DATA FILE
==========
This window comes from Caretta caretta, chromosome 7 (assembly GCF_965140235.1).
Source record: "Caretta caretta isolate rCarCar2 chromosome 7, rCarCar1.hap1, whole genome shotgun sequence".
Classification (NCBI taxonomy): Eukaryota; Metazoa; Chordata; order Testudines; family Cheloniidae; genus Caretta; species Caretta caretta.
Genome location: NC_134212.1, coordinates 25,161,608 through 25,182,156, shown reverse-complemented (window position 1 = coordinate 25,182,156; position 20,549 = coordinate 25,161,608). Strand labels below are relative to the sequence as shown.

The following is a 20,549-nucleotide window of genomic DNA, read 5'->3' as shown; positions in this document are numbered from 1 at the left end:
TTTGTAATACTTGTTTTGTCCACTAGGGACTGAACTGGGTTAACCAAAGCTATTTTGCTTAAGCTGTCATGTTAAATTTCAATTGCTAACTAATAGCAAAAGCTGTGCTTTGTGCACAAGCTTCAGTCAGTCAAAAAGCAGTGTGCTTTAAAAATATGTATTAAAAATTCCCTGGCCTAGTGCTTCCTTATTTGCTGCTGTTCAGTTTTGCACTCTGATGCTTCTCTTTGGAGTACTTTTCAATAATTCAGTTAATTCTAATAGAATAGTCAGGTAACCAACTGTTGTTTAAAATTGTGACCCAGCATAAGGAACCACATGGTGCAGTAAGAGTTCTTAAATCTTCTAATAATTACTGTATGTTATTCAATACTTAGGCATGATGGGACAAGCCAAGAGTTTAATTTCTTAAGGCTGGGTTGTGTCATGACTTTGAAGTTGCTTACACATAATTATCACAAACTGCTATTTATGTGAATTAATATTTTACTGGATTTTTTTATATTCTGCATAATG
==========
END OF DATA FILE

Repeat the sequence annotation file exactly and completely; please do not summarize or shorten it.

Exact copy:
This window comes from Caretta caretta, chromosome 7 (assembly GCF_965140235.1).
Source record: "Caretta caretta isolate rCarCar2 chromosome 7, rCarCar1.hap1, whole genome shotgun sequence".
Classification (NCBI taxonomy): Eukaryota; Metazoa; Chordata; order Testudines; family Cheloniidae; genus Caretta; species Caretta caretta.
Genome location: NC_134212.1, coordinates 25,161,608 through 25,182,156, shown reverse-complemented (window position 1 = coordinate 25,182,156; position 20,549 = coordinate 25,161,608). Strand labels below are relative to the sequence as shown.

The following is a 20,549-nucleotide window of genomic DNA, read 5'->3' as shown; positions in this document are numbered from 1 at the left end:
TTTGTAATACTTGTTTTGTCCACTAGGGACTGAACTGGGTTAACCAAAGCTATTTTGCTTAAGCTGTCATGTTAAATTTCAATTGCTAACTAATAGCAAAAGCTGTGCTTTGTGCACAAGCTTCAGTCAGTCAAAAAGCAGTGTGCTTTAAAAATATGTATTAAAAATTCCCTGGCCTAGTGCTTCCTTATTTGCTGCTGTTCAGTTTTGCACTCTGATGCTTCTCTTTGGAGTACTTTTCAATAATTCAGTTAATTCTAATAGAATAGTCAGGTAACCAACTGTTGTTTAAAATTGTGACCCAGCATAAGGAACCACATGGTGCAGTAAGAGTTCTTAAATCTTCTAATAATTACTGTATGTTATTCAATACTTAGGCATGATGGGACAAGCCAAGAGTTTAATTTCTTAAGGCTGGGTTGTGTCATGACTTTGAAGTTGCTTACACATAATTATCACAAACTGCTATTTATGTGAATTAATATTTTACTGGATTTTTTTATATTCTGCATAATG